Four auditors-general fear watchdog powers failing Victoria

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The Age: Four auditors-general fear watchdog powers failing Victoria. November 16, 2014. Farrah Tomazin The Sunday Age’s state political editor.

Auditor-General John Doyle with predecessors Ches Baragwanath and Des Pearson. Photo: Justin McManus

Victorian auditors-general spanning the past three decades have joined forces to warn both major parties that public scrutiny is being hamstrung by “seriously out of date” state integrity laws.

In an unprecedented move, Auditor-General John Doyle and his predecessors Des Pearson, Wayne Cameron and Ches Baragwanath have united to call for unfettered powers that would give the state’s financial watchdog the ability to “follow the dollar” on taxpayer-funded services and projects delivered in partnership with the private sector (PPPs), such as the East West Link.

With two weeks until the state election, a joint statement to The Sunday Age warns that the current Audit Act needs urgent reform so the Auditor-General can thoroughly ensure taxpayers are getting value for money on services and major projects.

Perturbed: Victorian Auditor-General John Doyle and previous holders of his office are concerned the Audit Act does not allow them to obtain a clear picture of government finances.

“After years of unnecessary delay there is now a gathering threat to the ability of the Auditor-General to undertake the depth of investigation required to make appropriate conclusions about public spending and government programs,” the group writes. “We need contemporary audit legislation, early in the term of the new government, so that Victorians get an integrity system that works, and Parliament’s [and thus the citizen’s] right to know is fully strengthened.”

As an officer of the parliament, the Auditor-General’s job is to scrutinise how public-sector resources are managed. But, as the law stands, the watchdog cannot access information about private companies contracted by the government, with records often shielded from scrutiny because of commercial-in-confidence rules.

Last year, for instance, staff from the Audit Office were unable to visit two private jails – Port Phillip Prison and Fulham Correctional Centre – while investigating drug use in the corrections system, because their mandate did not extend to private-sector providers. The Coalition had promised to strengthen the Auditor-General’s powers, but failed to before Parliament adjourned.

Tensions between the government and the Audit Office intensified after Mr Doyle refused to sign off on a final tally of the state’s finances amid a heated debate about the valuation of school assets.

But the latest intervention is arguably the most significant. It is unprecedented for successive auditors-general to come out so strongly in the middle of an election campaign to raise concerns about Victoria’s integrity system. Asked why they decided to take such action, Mr Doyle told The Sunday Age that the expansion of alternative ways of delivering services – including the proliferation of PPPs – meant it had become increasingly important that the matter was finally addressed. He also said his office planned to scrutinise the East West Link, should the project go ahead in the next term of Parliament.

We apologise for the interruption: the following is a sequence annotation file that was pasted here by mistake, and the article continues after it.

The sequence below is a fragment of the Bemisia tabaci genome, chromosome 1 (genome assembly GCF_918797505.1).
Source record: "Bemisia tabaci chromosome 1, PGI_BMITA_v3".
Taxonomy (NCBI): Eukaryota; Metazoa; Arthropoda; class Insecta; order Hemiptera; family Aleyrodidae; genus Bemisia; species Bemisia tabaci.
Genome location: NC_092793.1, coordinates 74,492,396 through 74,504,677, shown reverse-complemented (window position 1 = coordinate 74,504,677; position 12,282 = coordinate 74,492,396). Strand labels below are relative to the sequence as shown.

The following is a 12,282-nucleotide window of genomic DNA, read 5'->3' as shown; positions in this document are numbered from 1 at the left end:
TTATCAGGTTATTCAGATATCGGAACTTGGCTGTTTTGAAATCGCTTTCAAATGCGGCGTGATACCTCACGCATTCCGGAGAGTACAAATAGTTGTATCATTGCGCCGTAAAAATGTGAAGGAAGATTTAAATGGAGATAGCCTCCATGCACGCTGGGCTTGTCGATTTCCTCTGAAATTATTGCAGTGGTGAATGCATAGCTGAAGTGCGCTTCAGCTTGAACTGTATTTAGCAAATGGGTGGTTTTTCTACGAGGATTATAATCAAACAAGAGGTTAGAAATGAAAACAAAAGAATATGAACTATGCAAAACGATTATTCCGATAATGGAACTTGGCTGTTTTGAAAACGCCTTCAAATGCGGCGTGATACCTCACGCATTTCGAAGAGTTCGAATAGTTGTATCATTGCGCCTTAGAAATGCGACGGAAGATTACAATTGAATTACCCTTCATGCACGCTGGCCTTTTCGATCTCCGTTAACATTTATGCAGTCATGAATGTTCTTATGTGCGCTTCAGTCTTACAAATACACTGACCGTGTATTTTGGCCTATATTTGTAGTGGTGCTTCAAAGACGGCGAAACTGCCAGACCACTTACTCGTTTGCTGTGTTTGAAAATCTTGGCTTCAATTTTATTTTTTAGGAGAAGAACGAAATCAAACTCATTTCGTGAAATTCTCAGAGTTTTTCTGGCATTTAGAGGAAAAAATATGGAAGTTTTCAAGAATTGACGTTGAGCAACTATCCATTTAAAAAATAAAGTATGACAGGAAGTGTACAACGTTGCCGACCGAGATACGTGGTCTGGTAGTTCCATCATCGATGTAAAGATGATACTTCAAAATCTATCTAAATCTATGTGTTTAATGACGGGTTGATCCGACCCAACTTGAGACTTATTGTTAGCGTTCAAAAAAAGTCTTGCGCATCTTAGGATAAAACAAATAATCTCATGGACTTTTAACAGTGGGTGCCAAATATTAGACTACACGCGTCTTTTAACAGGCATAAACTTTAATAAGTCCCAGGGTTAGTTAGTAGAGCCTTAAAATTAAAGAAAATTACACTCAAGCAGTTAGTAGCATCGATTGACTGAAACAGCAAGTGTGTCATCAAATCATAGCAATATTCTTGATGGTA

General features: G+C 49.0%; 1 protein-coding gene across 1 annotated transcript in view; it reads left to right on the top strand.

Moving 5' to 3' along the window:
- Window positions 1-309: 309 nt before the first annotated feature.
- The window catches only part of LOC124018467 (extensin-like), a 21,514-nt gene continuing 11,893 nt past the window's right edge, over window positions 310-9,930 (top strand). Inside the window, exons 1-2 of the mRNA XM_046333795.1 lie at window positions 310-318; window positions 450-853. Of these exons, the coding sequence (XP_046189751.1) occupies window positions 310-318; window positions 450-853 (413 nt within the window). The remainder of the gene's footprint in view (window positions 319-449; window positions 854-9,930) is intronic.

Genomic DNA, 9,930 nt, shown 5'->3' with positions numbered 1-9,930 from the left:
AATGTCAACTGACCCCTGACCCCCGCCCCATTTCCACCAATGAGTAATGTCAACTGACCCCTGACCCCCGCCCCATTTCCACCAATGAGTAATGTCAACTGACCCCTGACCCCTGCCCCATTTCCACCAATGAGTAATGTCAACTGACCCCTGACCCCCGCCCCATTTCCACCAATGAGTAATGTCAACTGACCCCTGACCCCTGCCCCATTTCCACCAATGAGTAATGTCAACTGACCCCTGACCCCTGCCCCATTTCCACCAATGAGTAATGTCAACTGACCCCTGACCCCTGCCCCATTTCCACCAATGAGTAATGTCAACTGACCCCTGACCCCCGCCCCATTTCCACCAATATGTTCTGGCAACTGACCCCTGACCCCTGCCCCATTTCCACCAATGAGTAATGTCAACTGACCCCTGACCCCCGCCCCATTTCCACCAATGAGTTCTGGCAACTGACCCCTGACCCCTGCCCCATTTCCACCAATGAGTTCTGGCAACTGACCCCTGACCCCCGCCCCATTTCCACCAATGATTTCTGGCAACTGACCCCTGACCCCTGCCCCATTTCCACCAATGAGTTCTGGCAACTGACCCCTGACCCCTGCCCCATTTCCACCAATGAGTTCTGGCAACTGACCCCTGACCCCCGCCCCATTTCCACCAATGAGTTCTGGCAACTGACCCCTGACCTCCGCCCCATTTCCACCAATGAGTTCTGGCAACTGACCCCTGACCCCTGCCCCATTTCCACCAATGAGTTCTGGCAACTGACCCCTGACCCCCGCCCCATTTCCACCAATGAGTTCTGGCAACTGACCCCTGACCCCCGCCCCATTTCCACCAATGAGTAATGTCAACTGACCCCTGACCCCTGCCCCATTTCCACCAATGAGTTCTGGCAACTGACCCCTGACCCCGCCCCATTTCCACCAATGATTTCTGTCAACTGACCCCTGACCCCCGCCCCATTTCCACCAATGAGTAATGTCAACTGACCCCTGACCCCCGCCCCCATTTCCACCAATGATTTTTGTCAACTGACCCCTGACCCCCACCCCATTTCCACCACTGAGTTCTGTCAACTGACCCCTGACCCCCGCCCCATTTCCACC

Warning that an “independent integrity system is critically important for Victorians to trust and hold their governments to account”, the group has called for:

“Unfettered and unambiguous” authority to access information about publicly funded private contractors and third parties (not just information from the public service).
A smoother and more effective consultation process with Parliament and government agencies.
Removal of secrecy provisions that limit the Auditor-General from sharing information with other independent integrity organisations.

“There are 21 public-private partnership projects operating or being built in Victoria and a further four under procurement,” the group writes. “As the number (and dollar amount) of these projects increases, the ability of the Auditor-General to have confidence in and report to Parliament on overall government spending and programs is being steadily undermined.”

Labor has promised to provide the Auditor-General follow-the-dollar powers should it win on November 29. The Coalition says it also remains committed to strengthening the act.

Mr Doyle has been the state’s financial watchdog since 2013. His predecessor, Mr Pearson, was auditor-general from 2006-12. Before him were Mr Cameron (1999-06) and Mr Baragwanath (1988-99).

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